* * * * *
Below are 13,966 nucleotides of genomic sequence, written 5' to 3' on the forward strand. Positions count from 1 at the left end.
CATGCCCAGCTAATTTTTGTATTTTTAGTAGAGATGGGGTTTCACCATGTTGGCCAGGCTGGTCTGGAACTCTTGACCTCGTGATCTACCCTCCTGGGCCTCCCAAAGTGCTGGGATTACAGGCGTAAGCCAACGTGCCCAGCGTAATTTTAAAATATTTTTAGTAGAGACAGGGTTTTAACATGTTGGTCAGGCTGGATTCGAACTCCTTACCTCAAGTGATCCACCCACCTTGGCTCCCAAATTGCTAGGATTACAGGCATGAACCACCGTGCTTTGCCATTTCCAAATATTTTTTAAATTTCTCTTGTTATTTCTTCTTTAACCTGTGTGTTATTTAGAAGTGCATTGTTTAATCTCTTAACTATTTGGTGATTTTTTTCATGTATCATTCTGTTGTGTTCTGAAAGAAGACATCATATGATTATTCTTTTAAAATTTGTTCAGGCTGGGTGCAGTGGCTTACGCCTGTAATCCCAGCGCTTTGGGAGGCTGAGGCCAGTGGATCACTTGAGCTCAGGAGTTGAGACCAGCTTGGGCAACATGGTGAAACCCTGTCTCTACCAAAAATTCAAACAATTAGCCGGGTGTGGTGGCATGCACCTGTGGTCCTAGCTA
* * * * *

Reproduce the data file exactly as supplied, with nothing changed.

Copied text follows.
Below are 13,966 nucleotides of genomic sequence, written 5' to 3' on the forward strand. Positions count from 1 at the left end.
CATGCCCAGCTAATTTTTGTATTTTTAGTAGAGATGGGGTTTCACCATGTTGGCCAGGCTGGTCTGGAACTCTTGACCTCGTGATCTACCCTCCTGGGCCTCCCAAAGTGCTGGGATTACAGGCGTAAGCCAACGTGCCCAGCGTAATTTTAAAATATTTTTAGTAGAGACAGGGTTTTAACATGTTGGTCAGGCTGGATTCGAACTCCTTACCTCAAGTGATCCACCCACCTTGGCTCCCAAATTGCTAGGATTACAGGCATGAACCACCGTGCTTTGCCATTTCCAAATATTTTTTAAATTTCTCTTGTTATTTCTTCTTTAACCTGTGTGTTATTTAGAAGTGCATTGTTTAATCTCTTAACTATTTGGTGATTTTTTTCATGTATCATTCTGTTGTGTTCTGAAAGAAGACATCATATGATTATTCTTTTAAAATTTGTTCAGGCTGGGTGCAGTGGCTTACGCCTGTAATCCCAGCGCTTTGGGAGGCTGAGGCCAGTGGATCACTTGAGCTCAGGAGTTGAGACCAGCTTGGGCAACATGGTGAAACCCTGTCTCTACCAAAAATTCAAACAATTAGCCGGGTGTGGTGGCATGCACCTGTGGTCCTAGCTA